Nepal | April 10, 2020

Quake victims living in constant fear of landslides

Gokarna Prasad Bhandari
Earthquake victim

A woman sitting in front of a hut in Gaurishankar Rural Municipality, Dolakha, on Saturday, June 24, 2017. Photo: THT

Dolakha, June 24

For some 34 households at Thangbaru and Dorpatole  in Kalinchowk Rural Municipality of Dolakha, rain always rings an alarm. Each time it starts raining, the villagers fear for their life. But they don’t have any option other than to stay on despite impending danger.

Ever since the devastating 2015 quake, they return to their village for six months to cultivate their land, while they spend the winter in a forest above the village.

“As we’ve our farmland here, we can’t leave this place simply because we need food to sustain our life; but the reality is you never know when there will be a landslide,” lamented 74-year-old Bed Shankar Bhandari.

Further, Bhandari harked back to the landslide tragedy that caused 12 deaths 35 years ago. “It was a massive landslide that took the lives of my fellow villagers; some were displaced after the disaster,” he said. “We know there is a looming risk in this village, but don’t have any alternative as everything, from our home to land, is here,” he added, bemoaning the government’s apathy to relocating them elsewhere.

“Who would want to stay on here in risk? But we don’t have any option unless the government arranges alternative place for us to live and farm. We can’t afford to buy land elsewhere on our own,” said another local Ramji Karki, 57, of Dorpa Tole, who has also got his house reconstructed just recently. “As no one cautioned me against the impeding danger, I built my house for shelter,” he said.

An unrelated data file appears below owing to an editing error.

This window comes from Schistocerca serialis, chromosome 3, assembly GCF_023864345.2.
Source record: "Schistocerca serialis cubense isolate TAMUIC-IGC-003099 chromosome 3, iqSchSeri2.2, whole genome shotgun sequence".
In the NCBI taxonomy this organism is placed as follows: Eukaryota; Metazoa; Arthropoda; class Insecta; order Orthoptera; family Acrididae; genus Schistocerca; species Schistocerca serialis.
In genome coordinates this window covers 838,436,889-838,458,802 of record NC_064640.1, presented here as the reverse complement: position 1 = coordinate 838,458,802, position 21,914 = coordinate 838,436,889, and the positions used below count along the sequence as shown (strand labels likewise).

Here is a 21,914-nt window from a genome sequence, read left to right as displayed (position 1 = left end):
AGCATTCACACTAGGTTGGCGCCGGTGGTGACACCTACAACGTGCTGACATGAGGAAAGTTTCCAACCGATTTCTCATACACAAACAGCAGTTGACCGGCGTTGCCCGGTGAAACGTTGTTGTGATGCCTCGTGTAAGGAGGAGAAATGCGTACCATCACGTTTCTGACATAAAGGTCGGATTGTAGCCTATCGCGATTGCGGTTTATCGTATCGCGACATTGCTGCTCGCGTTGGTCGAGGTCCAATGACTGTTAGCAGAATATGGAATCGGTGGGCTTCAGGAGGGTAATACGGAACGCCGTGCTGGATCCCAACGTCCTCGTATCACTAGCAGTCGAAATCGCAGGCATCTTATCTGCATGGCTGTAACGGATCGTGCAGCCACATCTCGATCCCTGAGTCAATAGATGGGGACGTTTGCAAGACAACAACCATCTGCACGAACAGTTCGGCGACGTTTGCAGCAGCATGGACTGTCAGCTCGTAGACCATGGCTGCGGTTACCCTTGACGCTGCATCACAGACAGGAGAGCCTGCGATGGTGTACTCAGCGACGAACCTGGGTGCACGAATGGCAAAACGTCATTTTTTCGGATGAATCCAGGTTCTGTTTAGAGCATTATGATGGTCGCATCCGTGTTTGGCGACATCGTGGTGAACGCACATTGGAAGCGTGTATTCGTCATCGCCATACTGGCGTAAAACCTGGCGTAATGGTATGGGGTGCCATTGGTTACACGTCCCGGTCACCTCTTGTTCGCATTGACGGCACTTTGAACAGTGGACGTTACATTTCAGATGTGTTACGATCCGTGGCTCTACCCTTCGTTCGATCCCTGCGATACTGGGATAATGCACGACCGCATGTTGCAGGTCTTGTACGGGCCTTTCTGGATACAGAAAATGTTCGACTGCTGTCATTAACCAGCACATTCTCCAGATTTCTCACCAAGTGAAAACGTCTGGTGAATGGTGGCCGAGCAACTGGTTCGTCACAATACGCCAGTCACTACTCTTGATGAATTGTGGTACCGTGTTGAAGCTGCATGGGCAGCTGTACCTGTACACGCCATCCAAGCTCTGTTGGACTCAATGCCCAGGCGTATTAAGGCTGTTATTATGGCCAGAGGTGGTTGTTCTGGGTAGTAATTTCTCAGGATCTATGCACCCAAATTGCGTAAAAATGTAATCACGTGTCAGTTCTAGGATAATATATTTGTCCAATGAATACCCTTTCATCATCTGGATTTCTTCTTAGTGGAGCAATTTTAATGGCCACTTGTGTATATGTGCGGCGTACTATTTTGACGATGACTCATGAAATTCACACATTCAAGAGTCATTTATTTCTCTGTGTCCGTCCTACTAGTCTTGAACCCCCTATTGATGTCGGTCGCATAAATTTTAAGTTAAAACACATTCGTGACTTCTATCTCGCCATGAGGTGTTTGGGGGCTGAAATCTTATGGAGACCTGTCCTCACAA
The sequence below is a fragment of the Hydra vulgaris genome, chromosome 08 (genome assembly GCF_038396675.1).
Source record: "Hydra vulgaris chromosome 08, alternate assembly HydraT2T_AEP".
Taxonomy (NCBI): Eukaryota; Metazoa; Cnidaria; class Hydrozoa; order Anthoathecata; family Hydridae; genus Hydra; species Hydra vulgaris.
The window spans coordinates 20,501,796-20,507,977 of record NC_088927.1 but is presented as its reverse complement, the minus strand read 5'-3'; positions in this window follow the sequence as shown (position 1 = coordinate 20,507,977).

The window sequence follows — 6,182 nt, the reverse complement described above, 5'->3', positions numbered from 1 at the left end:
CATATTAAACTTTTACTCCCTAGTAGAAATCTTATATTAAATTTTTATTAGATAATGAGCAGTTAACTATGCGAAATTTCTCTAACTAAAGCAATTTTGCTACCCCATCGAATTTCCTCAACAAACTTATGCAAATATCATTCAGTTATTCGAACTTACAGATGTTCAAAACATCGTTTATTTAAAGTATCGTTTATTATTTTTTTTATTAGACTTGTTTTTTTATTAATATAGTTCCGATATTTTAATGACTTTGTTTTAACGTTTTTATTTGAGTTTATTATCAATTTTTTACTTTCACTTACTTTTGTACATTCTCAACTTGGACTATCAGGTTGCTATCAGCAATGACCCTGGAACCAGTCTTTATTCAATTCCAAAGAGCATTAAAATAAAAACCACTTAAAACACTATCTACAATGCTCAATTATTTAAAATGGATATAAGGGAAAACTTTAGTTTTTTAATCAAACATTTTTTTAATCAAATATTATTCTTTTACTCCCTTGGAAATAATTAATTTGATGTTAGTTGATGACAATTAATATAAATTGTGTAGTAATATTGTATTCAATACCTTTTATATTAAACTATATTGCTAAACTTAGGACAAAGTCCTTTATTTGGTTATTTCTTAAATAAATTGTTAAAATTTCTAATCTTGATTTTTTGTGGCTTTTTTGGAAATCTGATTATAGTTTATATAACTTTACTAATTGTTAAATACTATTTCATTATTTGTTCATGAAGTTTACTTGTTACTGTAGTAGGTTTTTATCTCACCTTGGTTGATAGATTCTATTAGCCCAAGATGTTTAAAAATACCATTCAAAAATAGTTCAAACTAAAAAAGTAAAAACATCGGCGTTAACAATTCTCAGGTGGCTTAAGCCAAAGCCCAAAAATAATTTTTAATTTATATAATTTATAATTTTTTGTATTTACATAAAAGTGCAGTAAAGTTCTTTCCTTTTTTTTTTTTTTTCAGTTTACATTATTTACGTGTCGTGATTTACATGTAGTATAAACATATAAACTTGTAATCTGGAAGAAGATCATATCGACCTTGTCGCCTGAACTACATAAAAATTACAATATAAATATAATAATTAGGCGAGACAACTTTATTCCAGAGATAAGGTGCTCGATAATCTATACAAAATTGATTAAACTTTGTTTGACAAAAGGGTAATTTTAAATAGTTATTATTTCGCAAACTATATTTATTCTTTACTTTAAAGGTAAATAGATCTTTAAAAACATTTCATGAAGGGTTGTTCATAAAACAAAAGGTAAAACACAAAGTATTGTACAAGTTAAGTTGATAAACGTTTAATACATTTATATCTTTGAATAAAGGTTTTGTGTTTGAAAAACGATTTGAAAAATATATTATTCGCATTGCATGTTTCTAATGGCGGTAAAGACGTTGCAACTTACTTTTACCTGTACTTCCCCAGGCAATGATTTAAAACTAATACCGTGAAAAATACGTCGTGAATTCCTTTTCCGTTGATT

In fact, residents of these villages reached out to the district administration office to urge it to shift the risky settlements elsewhere, but to no avail. “No matter how much we tell them, they simply wouldn’t listen to us,” lamented Jaya Bahadur Khatri of Thangbaru.

Earlier, an team of experts assigned by the government in the wake of the tremor had assess the condition and recommended that more than 100 villages, including Dorpatole and Thangbaru be shifted elsewhere. But until long after the recommendation was made, not a single settlement has been moved to a safe place. Though the government had once entrusted Nepal Army with the construction of a collective residence here, the proposed facility too could not be constructed owing to a dispute over land.


A version of this article appears in print on June 25, 2017 of The Himalayan Times.


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